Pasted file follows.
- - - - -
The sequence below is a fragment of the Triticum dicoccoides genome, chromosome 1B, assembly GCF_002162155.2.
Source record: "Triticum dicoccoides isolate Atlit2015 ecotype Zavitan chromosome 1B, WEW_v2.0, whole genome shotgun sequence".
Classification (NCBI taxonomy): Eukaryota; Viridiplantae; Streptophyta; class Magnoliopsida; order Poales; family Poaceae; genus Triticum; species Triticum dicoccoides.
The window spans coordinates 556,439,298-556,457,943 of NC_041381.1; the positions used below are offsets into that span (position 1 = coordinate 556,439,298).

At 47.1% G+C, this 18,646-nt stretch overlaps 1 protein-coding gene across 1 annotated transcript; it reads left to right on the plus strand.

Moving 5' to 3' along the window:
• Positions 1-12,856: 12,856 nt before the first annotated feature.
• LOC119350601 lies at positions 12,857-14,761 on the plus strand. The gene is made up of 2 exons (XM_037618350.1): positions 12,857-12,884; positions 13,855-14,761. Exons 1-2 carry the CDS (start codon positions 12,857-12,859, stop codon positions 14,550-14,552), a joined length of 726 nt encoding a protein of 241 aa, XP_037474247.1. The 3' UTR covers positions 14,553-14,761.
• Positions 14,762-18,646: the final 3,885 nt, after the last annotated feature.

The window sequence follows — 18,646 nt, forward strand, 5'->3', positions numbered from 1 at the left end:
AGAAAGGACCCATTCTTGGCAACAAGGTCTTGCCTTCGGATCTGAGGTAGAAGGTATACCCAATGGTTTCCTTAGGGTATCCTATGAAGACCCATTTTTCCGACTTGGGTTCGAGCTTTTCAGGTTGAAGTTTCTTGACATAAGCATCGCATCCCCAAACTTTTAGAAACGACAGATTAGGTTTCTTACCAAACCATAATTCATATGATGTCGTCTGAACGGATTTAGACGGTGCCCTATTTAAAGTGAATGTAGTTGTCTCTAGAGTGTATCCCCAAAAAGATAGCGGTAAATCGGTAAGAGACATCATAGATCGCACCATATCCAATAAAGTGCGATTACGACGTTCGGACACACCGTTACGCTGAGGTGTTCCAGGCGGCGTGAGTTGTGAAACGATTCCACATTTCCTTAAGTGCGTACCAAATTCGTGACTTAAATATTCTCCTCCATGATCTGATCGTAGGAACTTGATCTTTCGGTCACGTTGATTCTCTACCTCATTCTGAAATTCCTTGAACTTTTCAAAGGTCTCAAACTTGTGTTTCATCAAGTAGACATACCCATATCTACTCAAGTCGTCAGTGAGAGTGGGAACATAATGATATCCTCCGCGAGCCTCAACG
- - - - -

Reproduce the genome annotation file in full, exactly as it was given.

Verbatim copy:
The sequence below is a fragment of the Triticum dicoccoides genome, chromosome 1B, assembly GCF_002162155.2.
Source record: "Triticum dicoccoides isolate Atlit2015 ecotype Zavitan chromosome 1B, WEW_v2.0, whole genome shotgun sequence".
Classification (NCBI taxonomy): Eukaryota; Viridiplantae; Streptophyta; class Magnoliopsida; order Poales; family Poaceae; genus Triticum; species Triticum dicoccoides.
The window spans coordinates 556,439,298-556,457,943 of NC_041381.1; the positions used below are offsets into that span (position 1 = coordinate 556,439,298).

At 47.1% G+C, this 18,646-nt stretch overlaps 1 protein-coding gene across 1 annotated transcript; it reads left to right on the plus strand.

Moving 5' to 3' along the window:
• Positions 1-12,856: 12,856 nt before the first annotated feature.
• LOC119350601 lies at positions 12,857-14,761 on the plus strand. The gene is made up of 2 exons (XM_037618350.1): positions 12,857-12,884; positions 13,855-14,761. Exons 1-2 carry the CDS (start codon positions 12,857-12,859, stop codon positions 14,550-14,552), a joined length of 726 nt encoding a protein of 241 aa, XP_037474247.1. The 3' UTR covers positions 14,553-14,761.
• Positions 14,762-18,646: the final 3,885 nt, after the last annotated feature.

The window sequence follows — 18,646 nt, forward strand, 5'->3', positions numbered from 1 at the left end:
AGAAAGGACCCATTCTTGGCAACAAGGTCTTGCCTTCGGATCTGAGGTAGAAGGTATACCCAATGGTTTCCTTAGGGTATCCTATGAAGACCCATTTTTCCGACTTGGGTTCGAGCTTTTCAGGTTGAAGTTTCTTGACATAAGCATCGCATCCCCAAACTTTTAGAAACGACAGATTAGGTTTCTTACCAAACCATAATTCATATGATGTCGTCTGAACGGATTTAGACGGTGCCCTATTTAAAGTGAATGTAGTTGTCTCTAGAGTGTATCCCCAAAAAGATAGCGGTAAATCGGTAAGAGACATCATAGATCGCACCATATCCAATAAAGTGCGATTACGACGTTCGGACACACCGTTACGCTGAGGTGTTCCAGGCGGCGTGAGTTGTGAAACGATTCCACATTTCCTTAAGTGCGTACCAAATTCGTGACTTAAATATTCTCCTCCATGATCTGATCGTAGGAACTTGATCTTTCGGTCACGTTGATTCTCTACCTCATTCTGAAATTCCTTGAACTTTTCAAAGGTCTCAAACTTGTGTTTCATCAAGTAGACATACCCATATCTACTCAAGTCGTCAGTGAGAGTGGGAACATAATGATATCCTCCGCGAGCCTCAACG